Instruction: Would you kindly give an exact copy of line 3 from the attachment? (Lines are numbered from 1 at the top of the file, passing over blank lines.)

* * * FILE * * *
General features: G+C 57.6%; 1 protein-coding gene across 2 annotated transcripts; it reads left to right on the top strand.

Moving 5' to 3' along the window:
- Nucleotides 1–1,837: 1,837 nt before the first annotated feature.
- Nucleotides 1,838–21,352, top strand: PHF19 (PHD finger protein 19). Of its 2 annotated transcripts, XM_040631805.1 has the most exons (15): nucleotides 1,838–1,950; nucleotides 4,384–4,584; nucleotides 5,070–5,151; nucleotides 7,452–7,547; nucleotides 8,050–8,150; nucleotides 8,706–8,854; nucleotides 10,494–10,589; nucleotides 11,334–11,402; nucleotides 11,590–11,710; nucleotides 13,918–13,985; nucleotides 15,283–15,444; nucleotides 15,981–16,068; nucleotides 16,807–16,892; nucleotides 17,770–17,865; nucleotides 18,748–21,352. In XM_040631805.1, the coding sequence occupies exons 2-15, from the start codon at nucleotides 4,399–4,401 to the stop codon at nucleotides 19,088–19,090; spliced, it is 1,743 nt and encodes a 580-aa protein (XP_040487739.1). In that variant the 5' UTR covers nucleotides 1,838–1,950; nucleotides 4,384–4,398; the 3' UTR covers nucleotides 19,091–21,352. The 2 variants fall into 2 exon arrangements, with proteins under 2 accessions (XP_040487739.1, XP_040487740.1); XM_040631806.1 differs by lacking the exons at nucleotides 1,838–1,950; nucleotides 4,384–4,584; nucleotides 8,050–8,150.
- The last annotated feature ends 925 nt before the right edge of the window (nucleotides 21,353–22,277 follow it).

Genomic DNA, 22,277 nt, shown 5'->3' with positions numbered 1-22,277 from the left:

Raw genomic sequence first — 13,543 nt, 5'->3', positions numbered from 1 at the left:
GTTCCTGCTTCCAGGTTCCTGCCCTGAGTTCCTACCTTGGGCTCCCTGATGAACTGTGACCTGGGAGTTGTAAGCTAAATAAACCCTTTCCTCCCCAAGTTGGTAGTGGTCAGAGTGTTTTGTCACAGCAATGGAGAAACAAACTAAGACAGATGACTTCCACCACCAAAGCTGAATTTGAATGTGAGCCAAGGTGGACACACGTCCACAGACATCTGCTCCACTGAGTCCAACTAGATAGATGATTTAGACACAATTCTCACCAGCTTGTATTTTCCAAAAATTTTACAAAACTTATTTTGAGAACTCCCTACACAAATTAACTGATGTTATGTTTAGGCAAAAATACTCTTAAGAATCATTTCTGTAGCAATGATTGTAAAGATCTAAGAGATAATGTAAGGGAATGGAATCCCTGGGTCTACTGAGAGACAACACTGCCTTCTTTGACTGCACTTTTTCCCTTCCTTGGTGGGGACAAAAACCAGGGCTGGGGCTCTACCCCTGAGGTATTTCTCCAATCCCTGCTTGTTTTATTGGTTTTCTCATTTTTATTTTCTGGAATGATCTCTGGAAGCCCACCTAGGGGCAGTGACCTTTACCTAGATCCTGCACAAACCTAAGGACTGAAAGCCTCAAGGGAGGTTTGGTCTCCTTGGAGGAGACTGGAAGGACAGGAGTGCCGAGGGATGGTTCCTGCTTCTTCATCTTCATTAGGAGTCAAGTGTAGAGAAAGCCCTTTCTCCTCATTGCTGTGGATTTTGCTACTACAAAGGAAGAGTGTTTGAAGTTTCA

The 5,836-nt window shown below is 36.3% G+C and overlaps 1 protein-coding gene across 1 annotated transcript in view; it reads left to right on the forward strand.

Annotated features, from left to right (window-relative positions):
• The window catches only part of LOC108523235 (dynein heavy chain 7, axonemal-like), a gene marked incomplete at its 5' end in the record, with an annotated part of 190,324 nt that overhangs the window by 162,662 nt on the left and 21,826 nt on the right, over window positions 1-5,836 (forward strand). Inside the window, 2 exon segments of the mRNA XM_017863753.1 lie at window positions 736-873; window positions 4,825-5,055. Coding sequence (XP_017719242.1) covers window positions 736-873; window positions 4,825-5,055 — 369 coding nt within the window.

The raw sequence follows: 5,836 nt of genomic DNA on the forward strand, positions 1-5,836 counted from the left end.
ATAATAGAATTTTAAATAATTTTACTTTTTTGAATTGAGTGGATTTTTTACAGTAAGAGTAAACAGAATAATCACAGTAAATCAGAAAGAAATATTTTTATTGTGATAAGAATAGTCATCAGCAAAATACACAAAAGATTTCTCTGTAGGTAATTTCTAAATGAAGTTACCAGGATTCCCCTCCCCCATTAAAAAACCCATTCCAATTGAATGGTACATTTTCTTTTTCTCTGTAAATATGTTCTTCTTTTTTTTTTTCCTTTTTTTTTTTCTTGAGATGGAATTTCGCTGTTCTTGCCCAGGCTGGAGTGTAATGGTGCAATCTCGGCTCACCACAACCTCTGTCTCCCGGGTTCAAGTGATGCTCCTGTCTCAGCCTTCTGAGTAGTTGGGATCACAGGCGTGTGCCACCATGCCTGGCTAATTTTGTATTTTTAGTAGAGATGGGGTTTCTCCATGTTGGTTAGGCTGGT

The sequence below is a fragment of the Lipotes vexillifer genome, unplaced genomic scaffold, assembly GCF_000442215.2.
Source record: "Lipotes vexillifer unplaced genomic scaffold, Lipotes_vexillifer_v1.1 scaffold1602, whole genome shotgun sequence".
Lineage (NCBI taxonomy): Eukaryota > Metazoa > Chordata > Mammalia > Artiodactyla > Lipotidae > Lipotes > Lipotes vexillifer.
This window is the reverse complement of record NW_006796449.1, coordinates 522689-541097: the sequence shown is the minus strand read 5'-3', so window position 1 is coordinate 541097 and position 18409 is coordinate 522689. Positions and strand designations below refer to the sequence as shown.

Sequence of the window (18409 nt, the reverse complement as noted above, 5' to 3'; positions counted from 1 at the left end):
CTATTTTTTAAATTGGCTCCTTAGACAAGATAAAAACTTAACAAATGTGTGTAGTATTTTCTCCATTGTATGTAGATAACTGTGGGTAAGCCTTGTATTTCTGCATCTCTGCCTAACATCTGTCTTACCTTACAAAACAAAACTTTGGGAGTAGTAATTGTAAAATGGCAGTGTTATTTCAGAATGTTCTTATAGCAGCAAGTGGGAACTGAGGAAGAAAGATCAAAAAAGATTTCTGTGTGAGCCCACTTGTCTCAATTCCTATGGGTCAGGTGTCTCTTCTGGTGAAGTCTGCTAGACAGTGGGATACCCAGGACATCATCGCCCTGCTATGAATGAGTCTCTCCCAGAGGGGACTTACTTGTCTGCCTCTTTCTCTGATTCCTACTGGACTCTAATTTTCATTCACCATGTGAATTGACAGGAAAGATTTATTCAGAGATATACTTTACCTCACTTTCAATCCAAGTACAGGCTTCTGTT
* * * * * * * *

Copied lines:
- Nucleotides 1–1,837: 1,837 nt before the first annotated feature.